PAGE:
In our view, all internal voices have
something important to contribute toward actualizing your dream. We suggest mediating between the conflicting voices that arise in the course of pursuing it. When two people are in conflict, a mediator listens to both parties and assists them in coming to an agreement about how to proceed. When the two parties are both in your own mind, you can act as your own mediator by accessing what we call mediator mind.
From this state, you can listen to your internal voices and hear what they have to contribute, and in doing so, help them begin to collaborate to create new possibilities.
When you’re in internal conflict, every voice represents some part of you that has a need not being addressed. Thus, you
can treat the conflicting internal voices the same way you would if you were mediating between two people: uncover the needs of both parties, and then help them collaborate to find a solution that will meet those needs. When you change the internal conversation by listening in a new way, you can begin creating your life from a space of collaboration instead of conflict.
"The angrier a person sounds, the more fear the person probably has."
A Giraffe Approach to Communicating With Your Child
As parents we [need to be aware of] how we communicate with our children. We [must] ask ourselves whether it is lending to a relationship built on mutual respect, caring and trust. In the book, Raising children compassionately: parenting the nonviolent communication (NVC) way, Rosenberg makes a winning argument for re-focusing on the quality
of relationships with your children and the strength of that connection. He suggests that we need to take a giraffe perspective, where we strive to be conscious of how communication builds present and future bonds through awareness.
In Say What You Mean, Oren Jay Sofer offers a unique and pragmatic approach to deepening and improving relationships by transforming our
patterns of speaking and listening. With a step-by-step approach for lasting changes in our fundamental orientation to communication, Oren brings a clear, new voice to the world of interpersonal communication.
"When we connect at the heart level-it will work out whatever it is."
Can You Really Feel Me? Connecting Across Differences When Holding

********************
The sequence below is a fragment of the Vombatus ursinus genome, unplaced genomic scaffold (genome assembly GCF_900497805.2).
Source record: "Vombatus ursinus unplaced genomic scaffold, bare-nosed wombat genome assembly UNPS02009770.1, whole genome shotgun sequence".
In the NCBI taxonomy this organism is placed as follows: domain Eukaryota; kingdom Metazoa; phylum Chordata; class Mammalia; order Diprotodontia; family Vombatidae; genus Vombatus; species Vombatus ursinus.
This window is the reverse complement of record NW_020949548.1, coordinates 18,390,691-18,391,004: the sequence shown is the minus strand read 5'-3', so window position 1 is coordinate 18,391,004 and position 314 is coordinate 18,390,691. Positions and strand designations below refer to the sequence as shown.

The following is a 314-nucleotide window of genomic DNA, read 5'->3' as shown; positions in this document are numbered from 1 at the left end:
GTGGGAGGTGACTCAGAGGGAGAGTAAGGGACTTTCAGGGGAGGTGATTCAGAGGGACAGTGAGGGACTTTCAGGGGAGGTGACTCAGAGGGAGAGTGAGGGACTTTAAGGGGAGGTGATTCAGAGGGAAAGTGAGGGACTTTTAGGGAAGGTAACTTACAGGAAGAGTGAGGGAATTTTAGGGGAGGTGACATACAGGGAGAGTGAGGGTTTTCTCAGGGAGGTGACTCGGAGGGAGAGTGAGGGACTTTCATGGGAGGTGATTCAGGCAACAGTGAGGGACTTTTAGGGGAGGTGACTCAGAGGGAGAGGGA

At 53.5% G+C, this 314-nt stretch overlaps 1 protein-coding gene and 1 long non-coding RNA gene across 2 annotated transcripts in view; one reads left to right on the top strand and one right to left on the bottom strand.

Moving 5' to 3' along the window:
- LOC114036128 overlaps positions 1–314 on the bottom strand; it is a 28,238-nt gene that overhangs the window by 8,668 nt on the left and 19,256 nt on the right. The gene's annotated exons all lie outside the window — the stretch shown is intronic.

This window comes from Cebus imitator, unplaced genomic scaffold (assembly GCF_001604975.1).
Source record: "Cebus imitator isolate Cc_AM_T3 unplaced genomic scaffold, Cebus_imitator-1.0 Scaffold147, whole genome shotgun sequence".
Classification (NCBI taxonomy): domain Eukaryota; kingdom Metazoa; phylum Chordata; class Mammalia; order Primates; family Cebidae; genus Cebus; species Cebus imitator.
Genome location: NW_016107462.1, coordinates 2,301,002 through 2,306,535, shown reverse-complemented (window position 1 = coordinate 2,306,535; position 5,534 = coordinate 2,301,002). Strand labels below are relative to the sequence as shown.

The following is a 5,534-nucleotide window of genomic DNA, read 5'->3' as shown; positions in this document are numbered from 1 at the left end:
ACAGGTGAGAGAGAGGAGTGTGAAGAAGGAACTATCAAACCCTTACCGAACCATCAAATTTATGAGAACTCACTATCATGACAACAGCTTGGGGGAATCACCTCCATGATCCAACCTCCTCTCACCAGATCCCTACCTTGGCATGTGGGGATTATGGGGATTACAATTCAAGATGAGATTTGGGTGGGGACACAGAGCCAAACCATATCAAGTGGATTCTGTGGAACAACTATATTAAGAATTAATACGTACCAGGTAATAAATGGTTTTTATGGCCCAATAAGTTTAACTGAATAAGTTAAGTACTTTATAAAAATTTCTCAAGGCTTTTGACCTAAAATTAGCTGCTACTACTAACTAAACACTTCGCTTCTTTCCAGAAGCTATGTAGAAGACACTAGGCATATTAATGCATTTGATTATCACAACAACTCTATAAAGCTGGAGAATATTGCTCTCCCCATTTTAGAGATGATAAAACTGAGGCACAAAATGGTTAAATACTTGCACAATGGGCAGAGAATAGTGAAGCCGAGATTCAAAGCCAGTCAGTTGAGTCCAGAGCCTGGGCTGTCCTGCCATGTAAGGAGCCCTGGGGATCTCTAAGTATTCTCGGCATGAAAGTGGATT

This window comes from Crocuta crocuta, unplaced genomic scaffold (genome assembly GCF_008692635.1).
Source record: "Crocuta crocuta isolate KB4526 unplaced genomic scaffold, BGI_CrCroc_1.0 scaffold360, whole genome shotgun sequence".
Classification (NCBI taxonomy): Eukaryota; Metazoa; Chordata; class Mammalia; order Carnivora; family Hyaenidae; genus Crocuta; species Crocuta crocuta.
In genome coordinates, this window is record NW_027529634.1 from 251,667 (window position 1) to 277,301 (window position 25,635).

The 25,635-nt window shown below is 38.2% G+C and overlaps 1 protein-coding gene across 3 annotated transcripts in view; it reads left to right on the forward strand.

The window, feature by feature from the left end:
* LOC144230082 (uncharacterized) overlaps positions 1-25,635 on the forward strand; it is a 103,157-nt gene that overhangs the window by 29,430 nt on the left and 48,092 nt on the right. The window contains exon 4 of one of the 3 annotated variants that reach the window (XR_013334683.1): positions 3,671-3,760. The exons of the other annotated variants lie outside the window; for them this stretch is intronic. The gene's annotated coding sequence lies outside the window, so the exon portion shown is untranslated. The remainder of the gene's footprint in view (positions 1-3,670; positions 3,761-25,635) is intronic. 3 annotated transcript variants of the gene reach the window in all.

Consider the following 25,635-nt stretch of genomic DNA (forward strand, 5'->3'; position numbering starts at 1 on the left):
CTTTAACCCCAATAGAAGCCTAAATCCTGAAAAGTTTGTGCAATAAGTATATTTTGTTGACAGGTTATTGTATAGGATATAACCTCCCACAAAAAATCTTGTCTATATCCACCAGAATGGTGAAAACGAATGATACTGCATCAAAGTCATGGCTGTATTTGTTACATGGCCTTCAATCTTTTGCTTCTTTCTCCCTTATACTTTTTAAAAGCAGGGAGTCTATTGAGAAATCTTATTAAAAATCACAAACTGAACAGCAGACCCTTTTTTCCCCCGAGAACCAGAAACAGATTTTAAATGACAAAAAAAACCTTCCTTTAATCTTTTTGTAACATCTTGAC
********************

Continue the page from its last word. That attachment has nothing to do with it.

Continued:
Watch this Short Film that had already impacted people the world over. "Man in the queue". A heart-warming story that made ripples. Watch the message in a paper: "A simple act of caring creates an endless ripple – That comes back to you."
Hear how it
is possible to dialogue across differences through the practice of Nonviolent Communication, despite holding conflicting perspectives. How can we talk about issues we are passionate about when the people we are talking with hold perspectives that are radically different than our own?
to reveal whatever is alive in me at any given moment
to receive whatever is alive in you at any given moment."
Other Good Stuff
Compassion in Action
Watch this Short Film that had already impacted people the world over. “Man in the queue”. A heart-warming story that made ripples. Watch the message in a paper: “A simple act of caring creates an endless ripple – That comes back to you”
[Seattle] Today was the first day of Spring and the sky was brilliant with sun, the streets framed with pink cherry blossoms, and yellow daffodils popping up everywhere. I drove downtown to my Tuesday class at the alternative-to-jail program; I walked through security, went to the
small airless classroom and sat down.
Friendly staff stopped by to say hello. They thanked me for coming, referring to me as “instructor”. I told them I’m there to learn. I’m eager, in fact, to see who will show up for our 40 minute “Nonviolent Communication class." And to see how quickly we can shed what separates us—our many shades of skin, age difference,
privilege, labels of teacher, student, offender, helper—and get to just being human together.
Six men showed up, joining three "facilitators" around the circle. I asked for help laying out the 65 bright yellow Needs cards on the folding table before us. A few men took a stack of cards. A man with bright blue hair took special care arranging them so everyone
could read every one.